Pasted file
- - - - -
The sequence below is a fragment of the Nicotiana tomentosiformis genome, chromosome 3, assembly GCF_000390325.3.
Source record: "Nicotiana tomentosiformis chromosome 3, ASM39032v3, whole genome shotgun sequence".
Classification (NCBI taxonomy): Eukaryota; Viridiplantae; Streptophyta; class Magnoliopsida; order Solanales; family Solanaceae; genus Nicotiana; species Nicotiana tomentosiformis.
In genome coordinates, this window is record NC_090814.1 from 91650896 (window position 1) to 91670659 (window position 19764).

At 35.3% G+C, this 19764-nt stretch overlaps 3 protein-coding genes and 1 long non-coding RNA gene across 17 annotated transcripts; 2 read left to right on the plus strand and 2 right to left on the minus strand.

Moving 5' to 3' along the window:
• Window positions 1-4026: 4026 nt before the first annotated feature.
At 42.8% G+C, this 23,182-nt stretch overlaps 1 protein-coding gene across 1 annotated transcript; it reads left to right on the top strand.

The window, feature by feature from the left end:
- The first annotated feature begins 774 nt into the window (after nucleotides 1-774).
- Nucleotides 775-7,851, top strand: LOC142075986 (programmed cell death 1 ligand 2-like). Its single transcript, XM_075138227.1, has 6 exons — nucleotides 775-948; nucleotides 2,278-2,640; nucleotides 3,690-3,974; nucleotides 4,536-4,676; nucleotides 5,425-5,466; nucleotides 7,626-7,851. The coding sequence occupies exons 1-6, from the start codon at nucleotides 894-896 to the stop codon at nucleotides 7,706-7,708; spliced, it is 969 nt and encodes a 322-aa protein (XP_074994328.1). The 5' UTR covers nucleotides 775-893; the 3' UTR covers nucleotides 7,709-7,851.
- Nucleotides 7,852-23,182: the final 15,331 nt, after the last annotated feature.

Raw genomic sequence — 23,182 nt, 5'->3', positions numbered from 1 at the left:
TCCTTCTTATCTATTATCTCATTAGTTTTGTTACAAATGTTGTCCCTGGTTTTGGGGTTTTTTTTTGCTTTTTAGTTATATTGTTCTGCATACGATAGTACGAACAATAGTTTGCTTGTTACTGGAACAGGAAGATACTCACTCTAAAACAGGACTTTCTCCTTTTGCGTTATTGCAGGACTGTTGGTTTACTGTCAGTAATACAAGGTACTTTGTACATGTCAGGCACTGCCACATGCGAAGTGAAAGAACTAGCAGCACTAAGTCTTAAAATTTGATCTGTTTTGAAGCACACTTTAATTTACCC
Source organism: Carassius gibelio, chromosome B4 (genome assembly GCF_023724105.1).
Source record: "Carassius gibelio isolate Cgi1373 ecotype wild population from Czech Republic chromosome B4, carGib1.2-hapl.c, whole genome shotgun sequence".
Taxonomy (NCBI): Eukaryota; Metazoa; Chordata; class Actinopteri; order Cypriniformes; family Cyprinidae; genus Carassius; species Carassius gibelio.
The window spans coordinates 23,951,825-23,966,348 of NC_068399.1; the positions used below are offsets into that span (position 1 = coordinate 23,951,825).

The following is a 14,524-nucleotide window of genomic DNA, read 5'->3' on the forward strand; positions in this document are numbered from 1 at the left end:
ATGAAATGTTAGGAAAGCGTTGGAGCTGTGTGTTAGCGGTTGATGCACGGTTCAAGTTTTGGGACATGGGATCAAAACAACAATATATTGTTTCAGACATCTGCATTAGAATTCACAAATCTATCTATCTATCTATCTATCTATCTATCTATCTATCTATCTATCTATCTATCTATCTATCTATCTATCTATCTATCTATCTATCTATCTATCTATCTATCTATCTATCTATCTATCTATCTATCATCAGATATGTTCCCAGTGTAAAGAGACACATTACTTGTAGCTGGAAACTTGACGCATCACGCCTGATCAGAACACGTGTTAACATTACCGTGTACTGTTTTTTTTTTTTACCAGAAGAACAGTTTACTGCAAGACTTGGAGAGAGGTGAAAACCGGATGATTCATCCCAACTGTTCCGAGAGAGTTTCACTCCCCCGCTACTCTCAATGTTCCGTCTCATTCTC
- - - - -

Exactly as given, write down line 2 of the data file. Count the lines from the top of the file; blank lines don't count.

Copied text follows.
Source record: "Nicotiana tomentosiformis chromosome 3, ASM39032v3, whole genome shotgun sequence".